Frozen: Let It Go or Into the Unknown
November 22, 2019
BY: Francesca O'Cathain, Esq.
If, like me, you have young children, than you probably have seen the popular Disney movie Frozen one (or more likely a hundred times!), have heard your kids sing ‘Let It Go’ thousands of times, and have Frozen merchandise cluttering your playroom— and now Disney is releasing Frozen II.
I was honestly not prepared for how much I would enjoy Frozen when I saw it for the first time in the theaters six years ago (can it really be six years?!), Thanksgiving Weekend. I was pretty surprised by the grown-up themes in the movie, and how entertaining it was. Despite how much I liked it, I could never imagine how obsessed my kids and their friends would become. My then-four-year daughter asked for a Frozen sweatshirt for her birthday over a toy— that was a first!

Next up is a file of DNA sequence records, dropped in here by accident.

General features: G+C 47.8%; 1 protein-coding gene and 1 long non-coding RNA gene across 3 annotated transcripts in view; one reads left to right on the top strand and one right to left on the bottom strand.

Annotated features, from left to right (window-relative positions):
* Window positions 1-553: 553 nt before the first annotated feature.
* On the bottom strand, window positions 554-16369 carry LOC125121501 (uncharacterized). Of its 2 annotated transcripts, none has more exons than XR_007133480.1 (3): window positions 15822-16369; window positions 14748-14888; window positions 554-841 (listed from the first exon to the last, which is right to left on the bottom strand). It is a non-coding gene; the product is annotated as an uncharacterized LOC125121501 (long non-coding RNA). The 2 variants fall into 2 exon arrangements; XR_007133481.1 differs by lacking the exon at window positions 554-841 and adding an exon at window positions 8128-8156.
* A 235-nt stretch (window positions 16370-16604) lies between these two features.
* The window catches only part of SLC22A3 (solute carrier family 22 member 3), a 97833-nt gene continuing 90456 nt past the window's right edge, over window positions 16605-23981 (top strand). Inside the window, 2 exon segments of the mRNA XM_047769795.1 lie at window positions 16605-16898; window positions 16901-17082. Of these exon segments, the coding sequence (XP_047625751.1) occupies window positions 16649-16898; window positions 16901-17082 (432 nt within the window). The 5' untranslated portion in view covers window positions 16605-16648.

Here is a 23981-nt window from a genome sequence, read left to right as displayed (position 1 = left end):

For those that don’t know (is that anybody by now?), Frozen is about two sisters and their relationship, since one sister, Elsa, has magical powers, and her other sister, Anna, doesn’t. Anna’s on a quest to find Elsa, fix their relationship, and of course, being a Disney princess movie, save their kingdom. The overall theme of the movie is finding true love and accepting one for who they are.
I think the best thing about the movie is theme of ‘… accepting one for who they are…’ and hence the Oscar-winning song, ‘Let it Go,’ which promotes letting go of one’s façade and accepting oneself. (The sequel comes with its own new sure-to-be-ubiquitous ‘Into the Unknown.’)
I am not sure my children, at the time, really understand all the meanings behind the original movie, but it certainly makes for a great teaching point, and can certainly help children accept the non-perfect elements of their life, and show them how wonderful it is to be themselves.
So although some of us, myself included, may be a little sick of the Frozen franchise (shorts films, Broadway show, theme park ride, and so much more!), I think it’s a great film for children, and one that parents should consider using to teach their children about being themselves and being comfortable the way they are. (Or, in other words: “I am one with the wind and sky.”)